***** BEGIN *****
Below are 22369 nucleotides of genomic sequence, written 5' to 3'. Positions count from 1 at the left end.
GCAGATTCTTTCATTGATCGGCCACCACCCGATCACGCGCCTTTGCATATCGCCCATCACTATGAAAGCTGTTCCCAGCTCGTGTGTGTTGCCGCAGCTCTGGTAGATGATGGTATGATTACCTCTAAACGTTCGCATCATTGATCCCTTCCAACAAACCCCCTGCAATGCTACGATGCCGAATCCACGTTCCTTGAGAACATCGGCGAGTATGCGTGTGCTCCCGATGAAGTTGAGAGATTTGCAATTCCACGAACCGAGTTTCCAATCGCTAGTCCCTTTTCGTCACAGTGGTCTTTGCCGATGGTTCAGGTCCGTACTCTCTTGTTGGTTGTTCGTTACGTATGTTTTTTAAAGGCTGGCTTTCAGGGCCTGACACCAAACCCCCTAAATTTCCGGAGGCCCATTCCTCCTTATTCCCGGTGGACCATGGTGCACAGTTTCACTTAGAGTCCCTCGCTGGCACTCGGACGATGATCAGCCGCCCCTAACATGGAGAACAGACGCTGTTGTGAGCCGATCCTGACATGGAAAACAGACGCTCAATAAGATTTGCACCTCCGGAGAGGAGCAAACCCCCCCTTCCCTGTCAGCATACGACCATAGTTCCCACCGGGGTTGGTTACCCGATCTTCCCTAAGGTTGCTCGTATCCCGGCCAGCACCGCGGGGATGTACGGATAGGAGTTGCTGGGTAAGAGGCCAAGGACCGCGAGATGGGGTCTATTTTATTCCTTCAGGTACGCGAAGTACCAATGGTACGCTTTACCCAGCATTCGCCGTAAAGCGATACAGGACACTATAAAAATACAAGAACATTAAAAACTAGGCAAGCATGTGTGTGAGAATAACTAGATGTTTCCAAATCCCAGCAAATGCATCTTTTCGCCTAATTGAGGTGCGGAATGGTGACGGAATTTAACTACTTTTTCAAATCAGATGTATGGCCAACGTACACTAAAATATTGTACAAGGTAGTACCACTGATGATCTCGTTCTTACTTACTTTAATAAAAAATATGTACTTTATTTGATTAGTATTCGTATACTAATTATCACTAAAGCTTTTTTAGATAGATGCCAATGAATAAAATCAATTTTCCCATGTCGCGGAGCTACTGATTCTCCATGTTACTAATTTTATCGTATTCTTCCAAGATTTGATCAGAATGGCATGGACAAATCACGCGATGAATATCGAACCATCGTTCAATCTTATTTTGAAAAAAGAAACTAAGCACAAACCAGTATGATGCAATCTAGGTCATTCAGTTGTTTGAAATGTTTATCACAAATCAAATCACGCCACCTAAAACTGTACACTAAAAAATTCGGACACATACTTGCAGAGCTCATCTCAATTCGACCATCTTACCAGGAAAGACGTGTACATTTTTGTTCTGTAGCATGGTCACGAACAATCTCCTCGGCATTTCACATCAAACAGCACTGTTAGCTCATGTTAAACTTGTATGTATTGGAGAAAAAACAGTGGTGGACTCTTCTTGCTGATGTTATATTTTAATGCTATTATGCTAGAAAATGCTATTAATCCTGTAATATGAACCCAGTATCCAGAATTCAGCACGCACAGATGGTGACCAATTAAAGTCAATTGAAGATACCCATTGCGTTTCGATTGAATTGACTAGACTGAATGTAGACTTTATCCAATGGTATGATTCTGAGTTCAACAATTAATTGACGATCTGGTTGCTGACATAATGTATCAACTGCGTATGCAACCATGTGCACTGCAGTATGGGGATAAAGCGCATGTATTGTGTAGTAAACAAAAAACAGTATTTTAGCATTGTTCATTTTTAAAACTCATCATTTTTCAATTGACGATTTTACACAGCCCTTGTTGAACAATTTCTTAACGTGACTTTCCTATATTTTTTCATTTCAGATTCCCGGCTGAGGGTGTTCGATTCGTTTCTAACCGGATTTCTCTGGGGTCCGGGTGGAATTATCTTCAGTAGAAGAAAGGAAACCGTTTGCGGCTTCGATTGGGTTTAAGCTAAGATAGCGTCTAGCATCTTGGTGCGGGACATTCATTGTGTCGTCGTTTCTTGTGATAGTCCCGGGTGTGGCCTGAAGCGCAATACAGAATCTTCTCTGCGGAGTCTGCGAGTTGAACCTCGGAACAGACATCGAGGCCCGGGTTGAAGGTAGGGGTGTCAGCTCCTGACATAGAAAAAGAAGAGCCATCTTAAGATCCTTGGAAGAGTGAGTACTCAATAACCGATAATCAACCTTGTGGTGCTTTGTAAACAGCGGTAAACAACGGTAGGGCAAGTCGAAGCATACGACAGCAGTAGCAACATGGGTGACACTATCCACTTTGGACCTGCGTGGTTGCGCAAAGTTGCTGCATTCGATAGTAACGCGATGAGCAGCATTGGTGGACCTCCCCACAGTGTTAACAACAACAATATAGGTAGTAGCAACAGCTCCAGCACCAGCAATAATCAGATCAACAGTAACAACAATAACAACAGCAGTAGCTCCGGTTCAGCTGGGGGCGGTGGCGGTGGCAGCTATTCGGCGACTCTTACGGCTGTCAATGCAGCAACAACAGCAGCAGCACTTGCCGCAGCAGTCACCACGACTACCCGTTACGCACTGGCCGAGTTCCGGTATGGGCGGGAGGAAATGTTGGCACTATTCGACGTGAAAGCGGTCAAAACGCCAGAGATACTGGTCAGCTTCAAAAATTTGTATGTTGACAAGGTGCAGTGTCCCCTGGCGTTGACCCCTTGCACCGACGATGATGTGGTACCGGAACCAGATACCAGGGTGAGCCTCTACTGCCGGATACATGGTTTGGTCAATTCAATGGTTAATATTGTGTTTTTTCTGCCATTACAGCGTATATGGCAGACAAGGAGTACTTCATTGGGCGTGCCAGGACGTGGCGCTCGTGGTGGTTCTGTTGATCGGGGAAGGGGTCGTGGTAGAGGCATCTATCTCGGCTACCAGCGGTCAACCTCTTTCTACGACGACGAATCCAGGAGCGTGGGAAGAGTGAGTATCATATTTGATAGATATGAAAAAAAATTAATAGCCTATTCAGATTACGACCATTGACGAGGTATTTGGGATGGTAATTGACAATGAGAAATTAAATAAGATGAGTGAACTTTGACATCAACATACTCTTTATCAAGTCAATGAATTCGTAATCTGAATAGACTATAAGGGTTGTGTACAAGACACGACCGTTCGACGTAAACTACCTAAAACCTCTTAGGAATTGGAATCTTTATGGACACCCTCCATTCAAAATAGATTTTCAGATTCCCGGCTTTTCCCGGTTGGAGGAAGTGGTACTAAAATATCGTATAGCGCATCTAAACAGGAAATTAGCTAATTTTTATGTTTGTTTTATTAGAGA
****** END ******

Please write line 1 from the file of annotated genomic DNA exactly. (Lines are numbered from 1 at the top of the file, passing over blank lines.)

Below are 22369 nucleotides of genomic sequence, written 5' to 3'. Positions count from 1 at the left end.